Financial hope for people who were mis-sold a solar dream

Some people were left out of pocket by loan agreements for solar panels
Some people were left out of pocket by loan agreements for solar panels
A Deliveroo rider

Deliveroo reveals Portsmouth’s favourite takeaway dishes as it celebrates two years in the city

Have your say

Octogenarian Portsmouth pensioners Fred and Beryl Bardock were the first of many readers to tell Streetwise they were mis-sold solar roof panels by shamed green deal firm HELMS.

Home Energy and Lifestyle Management Systems (HELMS) went bust after saddling them with a 23-year loan agreement running into thousands of pounds which they had no hope of repaying.

But now News readers have been thrown a lifeline by the Green Deal Finance Company, (GDFC) which has acquired the loans after the government abruptly suspended the green deal scheme and cut off its funding.

The idea behind the ‘Green Deal’ scheme was to give loans to people for home energy improvements.

A Streetwise investigation in 2016 revealed Glasgow based HELMS had been fined £10,500 by the Department of Energy and Climate Change for misleading sales practices.

A month earlier it was fined £200,000 by the Information Commissioner’s Office for making more than six million nuisance calls.

The company went to the wall after paying just £10,000 of the fines.

The GDFC’s acquisition of the HELMS loanbook is welcome news. Left repaying a £7,500 debt to their energy provider Southern Electric, the Bardocks can now apply to have the loan cancelled or the repayment terms rescheduled.

They were one of a number of readers who’d been conned by a HELMS salesman into believing they were entitled to ‘free’ solar panel installations that would save them money.

The theory was that surplus electricity generated by the panels and exported back to their electricity company – the feed in tariff – would result in lower bills.

Fred Bardock (83) said: ‘Nobody told us we were signing up to a credit agreement. We were led to believe we’d save a fortune on our electricity bills, but the reverse has happened. We’ve also been tied into paying an additional £25 a month for 23 years.

‘Since we’ve had the panels the cost has literally gone through the roof.’

Bridgemary disabled pensioners Ken and Susan Baker said they were stitched up by HELMS salesmen who had cold-called them with an offer they claimed would be silly to refuse.

But despite having the panels installed and Southern Electric activating the agreement, the Bakers’ monthly direct debit electricity payments unexpectedly jumped from £85 to £111 – an increase of £26.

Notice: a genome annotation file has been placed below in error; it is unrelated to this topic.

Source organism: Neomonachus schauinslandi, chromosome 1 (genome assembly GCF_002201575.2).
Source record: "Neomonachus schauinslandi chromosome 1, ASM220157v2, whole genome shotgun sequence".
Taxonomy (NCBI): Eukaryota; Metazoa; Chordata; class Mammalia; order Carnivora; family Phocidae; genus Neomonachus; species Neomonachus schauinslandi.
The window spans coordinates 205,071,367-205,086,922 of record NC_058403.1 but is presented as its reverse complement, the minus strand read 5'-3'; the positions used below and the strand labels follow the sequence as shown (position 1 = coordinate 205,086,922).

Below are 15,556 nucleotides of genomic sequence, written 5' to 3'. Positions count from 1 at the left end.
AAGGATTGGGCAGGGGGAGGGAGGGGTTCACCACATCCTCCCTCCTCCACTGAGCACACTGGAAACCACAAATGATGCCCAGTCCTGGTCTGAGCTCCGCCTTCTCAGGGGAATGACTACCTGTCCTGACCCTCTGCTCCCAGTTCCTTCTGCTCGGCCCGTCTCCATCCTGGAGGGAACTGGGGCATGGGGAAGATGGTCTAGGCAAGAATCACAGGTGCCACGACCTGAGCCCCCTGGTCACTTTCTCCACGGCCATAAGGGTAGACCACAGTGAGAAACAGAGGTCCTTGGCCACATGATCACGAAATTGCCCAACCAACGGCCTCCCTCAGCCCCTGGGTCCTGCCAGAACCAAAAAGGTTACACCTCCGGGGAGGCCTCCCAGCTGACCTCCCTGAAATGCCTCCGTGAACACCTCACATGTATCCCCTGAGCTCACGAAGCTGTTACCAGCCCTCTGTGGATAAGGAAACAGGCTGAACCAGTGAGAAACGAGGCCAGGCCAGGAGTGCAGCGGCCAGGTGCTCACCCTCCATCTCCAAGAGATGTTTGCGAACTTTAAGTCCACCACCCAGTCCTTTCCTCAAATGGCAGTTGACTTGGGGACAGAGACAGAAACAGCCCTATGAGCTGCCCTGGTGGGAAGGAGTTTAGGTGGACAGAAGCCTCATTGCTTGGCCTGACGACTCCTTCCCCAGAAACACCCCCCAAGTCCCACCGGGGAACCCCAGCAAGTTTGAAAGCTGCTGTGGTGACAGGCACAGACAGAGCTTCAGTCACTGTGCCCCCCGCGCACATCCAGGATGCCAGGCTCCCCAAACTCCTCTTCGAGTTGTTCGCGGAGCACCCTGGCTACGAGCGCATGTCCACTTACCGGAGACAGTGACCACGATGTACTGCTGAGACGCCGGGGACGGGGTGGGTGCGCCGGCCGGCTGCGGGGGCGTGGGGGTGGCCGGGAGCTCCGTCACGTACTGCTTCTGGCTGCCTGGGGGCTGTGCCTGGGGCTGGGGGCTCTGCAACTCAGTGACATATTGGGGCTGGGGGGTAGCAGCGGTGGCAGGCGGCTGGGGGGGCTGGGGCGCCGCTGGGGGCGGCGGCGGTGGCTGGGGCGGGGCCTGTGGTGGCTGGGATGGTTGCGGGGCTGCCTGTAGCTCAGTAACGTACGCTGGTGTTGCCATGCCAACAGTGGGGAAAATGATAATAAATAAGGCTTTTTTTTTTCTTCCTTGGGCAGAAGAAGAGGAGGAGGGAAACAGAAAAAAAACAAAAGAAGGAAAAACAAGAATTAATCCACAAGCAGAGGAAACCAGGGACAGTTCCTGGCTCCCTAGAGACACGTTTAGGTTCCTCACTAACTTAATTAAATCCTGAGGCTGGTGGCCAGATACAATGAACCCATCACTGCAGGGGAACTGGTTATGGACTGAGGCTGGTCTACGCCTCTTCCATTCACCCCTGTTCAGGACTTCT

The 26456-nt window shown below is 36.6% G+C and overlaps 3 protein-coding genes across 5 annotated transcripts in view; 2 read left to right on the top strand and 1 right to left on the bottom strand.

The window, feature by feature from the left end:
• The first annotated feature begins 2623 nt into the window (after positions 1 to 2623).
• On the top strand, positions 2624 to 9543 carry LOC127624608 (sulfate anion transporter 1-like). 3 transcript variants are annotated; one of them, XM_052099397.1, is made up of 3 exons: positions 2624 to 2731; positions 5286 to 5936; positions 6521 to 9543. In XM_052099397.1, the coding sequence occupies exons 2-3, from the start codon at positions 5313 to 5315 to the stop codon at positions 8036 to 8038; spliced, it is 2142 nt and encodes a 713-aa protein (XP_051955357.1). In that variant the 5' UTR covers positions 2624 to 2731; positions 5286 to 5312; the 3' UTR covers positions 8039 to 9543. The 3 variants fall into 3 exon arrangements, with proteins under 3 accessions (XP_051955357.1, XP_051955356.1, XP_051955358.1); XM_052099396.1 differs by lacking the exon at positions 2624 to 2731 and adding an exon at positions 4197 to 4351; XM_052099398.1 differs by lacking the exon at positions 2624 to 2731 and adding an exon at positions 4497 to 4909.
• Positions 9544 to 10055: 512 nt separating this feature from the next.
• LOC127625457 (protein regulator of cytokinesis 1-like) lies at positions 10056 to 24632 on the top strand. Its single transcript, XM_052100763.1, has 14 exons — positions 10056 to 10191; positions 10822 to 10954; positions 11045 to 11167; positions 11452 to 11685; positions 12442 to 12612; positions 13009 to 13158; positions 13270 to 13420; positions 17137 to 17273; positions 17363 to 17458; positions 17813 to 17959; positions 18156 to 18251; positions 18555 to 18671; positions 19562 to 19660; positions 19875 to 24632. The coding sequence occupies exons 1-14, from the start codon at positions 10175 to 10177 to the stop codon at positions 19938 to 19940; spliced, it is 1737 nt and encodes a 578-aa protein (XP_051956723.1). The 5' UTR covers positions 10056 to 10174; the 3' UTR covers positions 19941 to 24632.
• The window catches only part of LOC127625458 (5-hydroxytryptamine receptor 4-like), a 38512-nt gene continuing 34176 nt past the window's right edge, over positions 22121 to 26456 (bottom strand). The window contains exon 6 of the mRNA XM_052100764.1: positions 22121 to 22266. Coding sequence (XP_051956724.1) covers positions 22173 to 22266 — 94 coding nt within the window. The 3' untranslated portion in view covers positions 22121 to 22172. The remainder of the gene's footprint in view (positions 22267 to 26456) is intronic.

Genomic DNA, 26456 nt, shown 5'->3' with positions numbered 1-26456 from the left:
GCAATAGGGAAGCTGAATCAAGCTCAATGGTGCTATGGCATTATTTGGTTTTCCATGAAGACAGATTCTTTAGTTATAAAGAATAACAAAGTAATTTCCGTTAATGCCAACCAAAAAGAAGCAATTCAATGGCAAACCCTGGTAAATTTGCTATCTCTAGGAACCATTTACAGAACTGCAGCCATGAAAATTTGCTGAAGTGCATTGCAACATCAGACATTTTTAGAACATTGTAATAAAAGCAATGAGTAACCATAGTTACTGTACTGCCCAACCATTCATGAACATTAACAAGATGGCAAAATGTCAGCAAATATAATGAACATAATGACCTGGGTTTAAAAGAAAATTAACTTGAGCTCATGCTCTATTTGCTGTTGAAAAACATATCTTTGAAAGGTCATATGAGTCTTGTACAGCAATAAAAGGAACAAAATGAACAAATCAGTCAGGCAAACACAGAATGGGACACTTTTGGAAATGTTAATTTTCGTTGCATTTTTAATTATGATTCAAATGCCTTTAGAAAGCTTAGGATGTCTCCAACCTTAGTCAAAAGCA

Another HELMs customer, David Boyce, 59, of Portsmouth, says he was told the panels would generate free electricity during the day, and anything left over would go to reducing his bills.

He didn’t understand all the small print but only discovered he’d signed a credit agreement when Southern Electric increased his monthly payments by £32.

‘HELMs just conned me,’ he said. ‘If I’d have known I’d never have done it.’

Streetwise contacted the Financial Ombudsman Service (FOS), The Energy saving Trust, and Trading Standards. We discovered between them they’d received more than 470 complaints.

We advised readers to complain to the FOS. They are responsible for financial regulation and mis-selling.

The FOS took details of their complaints, but because HELMS went into liquidation there was little or no prospect of any financial redress.

In the interim we raised the HELMS green deal mis-selling issues with the government.

After all it was its failed policy that had left the public inadequately protected from the firm’s sharp practice.

Despite being part of the problem, it soon became clear ministers were not prepared to become part of any solution.

Amber Rudd, who was secretary of state at the Department of Energy and Climate Change when the green deal scheme was scrapped in 2015, refused to insist the credit agreements with the energy providers were suspended.

But a breakthrough finally came last January, when the moribund Green Deal Finance Company and its loan book were effectively privatised.

It was acquired from the government by a business consortium, Aurium Capital markets, and Greenstone Finance.

The relaunched GDFC has revived the ‘green deal’ scheme with a number of carefully- vetted installers to ensure its customers receive a high-quality service.

Streetwise has learned this has enabled the FOS to pass more than 200 HELMS mis-selling complaints to them, including those raised by Streetwise readers.

A spokesperson for the GDFC said: ‘In order to find a way that the HELMS customer complaints that have been made to the Financial Ombudsman Service can be progressed, GDFC, as it administers the loans, offered to review complaints against HELMS.

‘GDFC has access to the loan administration system and is able to make changes to the amount owed under the loan on a case-by-case basis, if it is appropriate to do so based on a review of the complaint.

‘If GDFC’s investigation into a complaint shows that a customer of HELMS was mis-sold a Green Deal loan, GDFC will be able to either offer a cancellation of the loan, or a reduction to the loan amount, as it can implement these on the system. Such offers will be made on a case-by-case basis.

‘GDFC cannot offer to remove the installed solar panels.’

Readers who were duped by HELMS and have registered their complaint with the FOS can contact the firm via their website at or write to the Green Deal Finance Company, 20, Eastbourne Terrace, London, W2 6LG. The customer helpline is 0330 111 8098.